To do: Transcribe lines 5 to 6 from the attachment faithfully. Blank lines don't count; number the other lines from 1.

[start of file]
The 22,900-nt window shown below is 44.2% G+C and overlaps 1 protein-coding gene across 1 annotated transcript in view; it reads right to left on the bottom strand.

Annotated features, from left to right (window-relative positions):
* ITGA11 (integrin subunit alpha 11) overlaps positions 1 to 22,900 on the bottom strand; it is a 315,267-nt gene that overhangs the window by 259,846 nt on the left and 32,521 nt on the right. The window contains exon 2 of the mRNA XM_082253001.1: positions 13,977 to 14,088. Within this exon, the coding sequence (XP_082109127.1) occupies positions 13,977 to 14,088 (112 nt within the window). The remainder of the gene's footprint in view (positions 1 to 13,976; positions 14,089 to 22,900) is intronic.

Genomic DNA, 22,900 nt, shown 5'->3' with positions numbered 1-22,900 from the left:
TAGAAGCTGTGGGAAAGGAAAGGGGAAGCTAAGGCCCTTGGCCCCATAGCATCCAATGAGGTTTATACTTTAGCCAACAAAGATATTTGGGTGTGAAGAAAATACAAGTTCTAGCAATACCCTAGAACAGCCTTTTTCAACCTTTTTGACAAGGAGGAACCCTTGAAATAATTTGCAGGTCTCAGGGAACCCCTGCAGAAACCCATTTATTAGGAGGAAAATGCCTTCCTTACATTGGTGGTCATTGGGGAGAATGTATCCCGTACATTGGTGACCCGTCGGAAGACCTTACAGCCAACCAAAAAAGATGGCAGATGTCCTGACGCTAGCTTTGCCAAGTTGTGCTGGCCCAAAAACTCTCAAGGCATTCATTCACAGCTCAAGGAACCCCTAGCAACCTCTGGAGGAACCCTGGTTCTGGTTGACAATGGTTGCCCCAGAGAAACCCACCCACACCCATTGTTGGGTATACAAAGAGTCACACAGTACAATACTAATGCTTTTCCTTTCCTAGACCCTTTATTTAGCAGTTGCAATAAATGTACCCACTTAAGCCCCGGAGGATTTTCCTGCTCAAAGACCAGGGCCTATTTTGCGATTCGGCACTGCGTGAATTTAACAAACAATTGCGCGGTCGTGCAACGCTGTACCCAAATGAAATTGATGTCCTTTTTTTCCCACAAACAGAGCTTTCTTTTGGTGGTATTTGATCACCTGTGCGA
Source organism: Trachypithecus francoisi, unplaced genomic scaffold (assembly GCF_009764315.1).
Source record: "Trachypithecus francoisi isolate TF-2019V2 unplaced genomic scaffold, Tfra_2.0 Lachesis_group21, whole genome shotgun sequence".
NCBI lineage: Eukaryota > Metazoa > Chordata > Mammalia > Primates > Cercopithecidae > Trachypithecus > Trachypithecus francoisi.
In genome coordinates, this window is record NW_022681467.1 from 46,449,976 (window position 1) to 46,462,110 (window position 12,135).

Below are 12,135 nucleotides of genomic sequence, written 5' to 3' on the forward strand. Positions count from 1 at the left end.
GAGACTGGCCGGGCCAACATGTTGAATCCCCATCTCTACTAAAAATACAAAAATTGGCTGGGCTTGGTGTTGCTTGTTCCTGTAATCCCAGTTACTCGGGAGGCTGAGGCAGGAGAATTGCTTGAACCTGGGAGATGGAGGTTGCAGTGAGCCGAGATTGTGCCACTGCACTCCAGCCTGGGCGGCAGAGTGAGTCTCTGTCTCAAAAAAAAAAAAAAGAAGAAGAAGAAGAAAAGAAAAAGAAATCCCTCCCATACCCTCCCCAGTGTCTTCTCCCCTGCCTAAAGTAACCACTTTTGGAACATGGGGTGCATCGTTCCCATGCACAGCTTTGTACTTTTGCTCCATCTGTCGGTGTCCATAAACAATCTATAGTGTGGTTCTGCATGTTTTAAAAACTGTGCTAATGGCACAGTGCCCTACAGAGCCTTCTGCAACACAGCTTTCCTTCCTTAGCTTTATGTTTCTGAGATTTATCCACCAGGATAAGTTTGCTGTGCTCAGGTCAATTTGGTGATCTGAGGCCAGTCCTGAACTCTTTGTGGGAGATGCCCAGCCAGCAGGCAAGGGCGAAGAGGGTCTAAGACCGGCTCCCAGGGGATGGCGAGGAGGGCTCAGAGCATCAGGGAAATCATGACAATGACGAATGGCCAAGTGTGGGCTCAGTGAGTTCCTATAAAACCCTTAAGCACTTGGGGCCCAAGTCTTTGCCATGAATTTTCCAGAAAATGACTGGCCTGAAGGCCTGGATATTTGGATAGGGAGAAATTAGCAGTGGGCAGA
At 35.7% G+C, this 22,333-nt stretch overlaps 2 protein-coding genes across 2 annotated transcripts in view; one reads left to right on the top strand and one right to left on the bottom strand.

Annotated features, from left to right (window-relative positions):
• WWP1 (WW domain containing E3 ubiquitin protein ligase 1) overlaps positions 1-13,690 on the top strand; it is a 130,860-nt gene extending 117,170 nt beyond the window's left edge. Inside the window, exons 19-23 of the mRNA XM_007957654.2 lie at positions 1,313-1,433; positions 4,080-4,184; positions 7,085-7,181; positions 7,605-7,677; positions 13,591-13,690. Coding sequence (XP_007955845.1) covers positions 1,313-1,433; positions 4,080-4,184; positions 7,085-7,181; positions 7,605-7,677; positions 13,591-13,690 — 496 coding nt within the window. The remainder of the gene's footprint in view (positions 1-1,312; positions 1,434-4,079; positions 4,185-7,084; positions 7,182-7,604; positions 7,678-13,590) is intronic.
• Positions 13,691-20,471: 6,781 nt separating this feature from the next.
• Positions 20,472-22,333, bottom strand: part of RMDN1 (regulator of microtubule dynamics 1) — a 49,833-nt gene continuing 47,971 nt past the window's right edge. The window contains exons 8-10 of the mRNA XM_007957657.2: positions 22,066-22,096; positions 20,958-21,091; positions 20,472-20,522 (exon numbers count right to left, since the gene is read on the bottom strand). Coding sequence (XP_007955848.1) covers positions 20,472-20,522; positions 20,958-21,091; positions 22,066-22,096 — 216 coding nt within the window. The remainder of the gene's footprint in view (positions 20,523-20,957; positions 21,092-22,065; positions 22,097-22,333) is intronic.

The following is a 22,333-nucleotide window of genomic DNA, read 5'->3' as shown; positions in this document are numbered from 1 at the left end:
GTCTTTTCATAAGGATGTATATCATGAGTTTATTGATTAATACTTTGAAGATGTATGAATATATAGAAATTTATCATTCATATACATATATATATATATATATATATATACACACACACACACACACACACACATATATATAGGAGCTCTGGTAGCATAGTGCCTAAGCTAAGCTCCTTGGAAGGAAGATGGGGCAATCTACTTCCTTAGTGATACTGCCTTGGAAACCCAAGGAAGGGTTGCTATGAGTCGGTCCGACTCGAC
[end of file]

TAGAAGCTGTGGGAAAGGAAAGGGGAAGCTAAGGCCCTTGGCCCCATAGCATCCAATGAGGTTTATACTTTAGCCAACAAAGATATTTGGGTGTGAAGAAAATACAAGTTCTAGCAATACCCTAGAACAGCCTTTTTCAACCTTTTTGACAAGGAGGAACCCTTGAAATAATTTGCAGGTCTCAGGGAACCCCTGCAGAAACCCATTTATTAGGAGGAAAATGCCTTCCTTACATTGGTGGTCATTGGGGAGAATGTATCCCGTACATTGGTGACCCGTCGGAAGACCTTACAGCCAACCAAAAAAGATGGCAGATGTCCTGACGCTAGCTTTGCCAAGTTGTGCTGGCCCAAAAACTCTCAAGGCATTCATTCACAGCTCAAGGAACCCCTAGCAACCTCTGGAGGAACCCTGGTTCTGGTTGACAATGGTTGCCCCAGAGAAACCCACCCACACCCATTGTTGGGTATACAAAGAGTCACACAGTACAATACTAATGCTTTTCCTTTCCTAGACCCTTTATTTAGCAGTTGCAATAAATGTACCCACTTAAGCCCCGGAGGATTTTCCTGCTCAAAGACCAGGGCCTATTTTGCGATTCGGCACTGCGTGAATTTAACAAACAATTGCGCGGTCGTGCAACGCTGTACCCAAATGAAATTGATGTCCTTTTTTTCCCACAAACAGAGCTTTCTTTTGGTGGTATTTGATCACCTGTGCGA
Source organism: Trachypithecus francoisi, unplaced genomic scaffold (assembly GCF_009764315.1).